Dylan’s Desk: Microsoft vs. the octopus

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Microsoft is struggling with its competition like this dolphin trying to dislodge an awkwardly-placed octopus

A recent viral story about an octopus taking a joyride on a dolphin struck me as the perfect capsule review of Microsoft’s new Surface tablet. Somehow, a cephalopod attached itself to a dolphin’s nether parts — right on its genital slit, uncomfortably enough — and the dolphin was leaping vigorously into the air in an effort to dislodge the unwelcome embrace.

It’s a great metaphor for what Microsoft is doing right now.

Think of the octopus as Microsoft’s increasingly useless PC manufacturing partners, who despite repeated attempts at intimate relations with Microsoft, can’t seem to produce anything useful, probably because they’re a totally different species.

And Microsoft, which used to be a sleek, streamlined company, optimized for surfing market trends, finds itself in an awkward position — being dragged down painfully by the genitals, if you will, by its partners.

HP and Dell, for instance, have tried to make tablets — many times — and just can’t seem to get them right. Google is undercutting Microsoft’s mainstay, operating systems, by giving away its own OS for free. And Apple moves from design triumph to design triumph, making the most of its hardware and software prowess while making Microsoft look ever more clueless and old-fashioned.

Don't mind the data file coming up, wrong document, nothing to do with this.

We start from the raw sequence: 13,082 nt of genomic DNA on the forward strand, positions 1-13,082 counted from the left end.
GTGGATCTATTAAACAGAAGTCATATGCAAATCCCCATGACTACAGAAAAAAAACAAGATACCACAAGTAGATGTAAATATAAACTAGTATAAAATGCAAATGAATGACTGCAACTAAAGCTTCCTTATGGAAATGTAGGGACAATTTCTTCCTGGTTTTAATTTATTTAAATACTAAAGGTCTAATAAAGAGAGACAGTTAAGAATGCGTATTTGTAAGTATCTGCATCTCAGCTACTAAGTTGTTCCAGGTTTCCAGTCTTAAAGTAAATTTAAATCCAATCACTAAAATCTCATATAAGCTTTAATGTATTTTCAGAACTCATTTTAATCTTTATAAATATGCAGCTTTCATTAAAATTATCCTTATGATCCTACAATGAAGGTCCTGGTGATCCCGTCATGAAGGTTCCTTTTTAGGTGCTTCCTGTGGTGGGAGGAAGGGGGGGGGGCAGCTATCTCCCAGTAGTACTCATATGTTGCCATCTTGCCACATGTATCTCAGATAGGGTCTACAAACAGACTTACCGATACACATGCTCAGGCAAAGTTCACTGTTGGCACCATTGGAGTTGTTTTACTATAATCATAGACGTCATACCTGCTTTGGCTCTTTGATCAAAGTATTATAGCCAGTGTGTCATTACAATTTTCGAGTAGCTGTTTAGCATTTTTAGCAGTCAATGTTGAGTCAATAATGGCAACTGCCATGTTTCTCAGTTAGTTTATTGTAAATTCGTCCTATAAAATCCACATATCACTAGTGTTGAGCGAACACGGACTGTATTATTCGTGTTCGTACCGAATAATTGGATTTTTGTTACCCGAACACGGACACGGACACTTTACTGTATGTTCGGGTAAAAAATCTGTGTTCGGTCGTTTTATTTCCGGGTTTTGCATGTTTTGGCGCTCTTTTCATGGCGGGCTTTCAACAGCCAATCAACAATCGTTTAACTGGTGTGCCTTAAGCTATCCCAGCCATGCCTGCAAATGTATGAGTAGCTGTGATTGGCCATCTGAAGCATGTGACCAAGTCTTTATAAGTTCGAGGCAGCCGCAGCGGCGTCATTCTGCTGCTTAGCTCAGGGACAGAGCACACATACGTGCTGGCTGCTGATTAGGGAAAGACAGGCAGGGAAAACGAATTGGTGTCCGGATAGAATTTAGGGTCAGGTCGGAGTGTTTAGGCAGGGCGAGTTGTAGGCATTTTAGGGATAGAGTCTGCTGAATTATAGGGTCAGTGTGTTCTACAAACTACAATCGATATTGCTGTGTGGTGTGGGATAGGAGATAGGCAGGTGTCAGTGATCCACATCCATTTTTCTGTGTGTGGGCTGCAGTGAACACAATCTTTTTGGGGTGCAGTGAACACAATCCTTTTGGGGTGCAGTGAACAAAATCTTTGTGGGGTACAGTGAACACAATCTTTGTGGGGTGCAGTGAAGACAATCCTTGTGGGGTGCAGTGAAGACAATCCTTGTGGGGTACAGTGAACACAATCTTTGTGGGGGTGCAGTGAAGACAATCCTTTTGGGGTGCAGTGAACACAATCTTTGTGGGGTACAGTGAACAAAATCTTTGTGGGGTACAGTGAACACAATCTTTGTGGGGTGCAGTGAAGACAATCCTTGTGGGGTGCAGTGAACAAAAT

The fact is, Windows 8 is a promising operating system (as is Windows Phone 7) with a ton of innovative design and a shockingly radical re-imagining of the Windows experience. It’s a bit hard for people to get their heads around Windows 8’s user interface. Once they do, though, it’s remarkably well-suited to a touchscreen world, or even better, for a world where you sometimes use a touchscreen and sometimes use a keyboard.

But Microsoft knows that Windows 8 won’t have a chance if there’s no amazing hardware to show it off. With its OEM partners about as useful as an octopus on a dolphin’s genital slit, the company knew it had to take matters into its own hands. So Microsoft pulled out all the stops and designed a pair of tablets that look pretty good, actually.

I can imagine the meetings in Redmond, where things finally came to a head, and chief executive Steve Ballmer finally just pounded the table and yelled, Screw it, we’ll just make our own damn tablet!

Will it make the difference between success and failure? I doubt it. Android has a growing share of the tablet market and is just about to surpass the iPad. Google and the manufacturers using its Android OS can compete on price all day long. Apple dominates on customer satisfaction and has the advantage of being the standard-setter for ease of use and interface.

Microsoft, meanwhile, has the challenge of convincing customers to try out a whole new paradigm. It’s starting from miles behind both Apple and Google in the tablet and smartphone markets. And the traditional PC market is increasingly irrelevant.

With the Surface, Microsoft has made a beautiful, dolphin-like leap of creativity. Unlike the real bottlenose, however, I’m not sure that it’s going to be able to easily be rid of its unwanted attachments.

While I like and admire the dolphin a lot, in this case, my money’s on the octopus.

Bottlenose and octopus photo: Joan Gonzalvo/Tethys Research Institute


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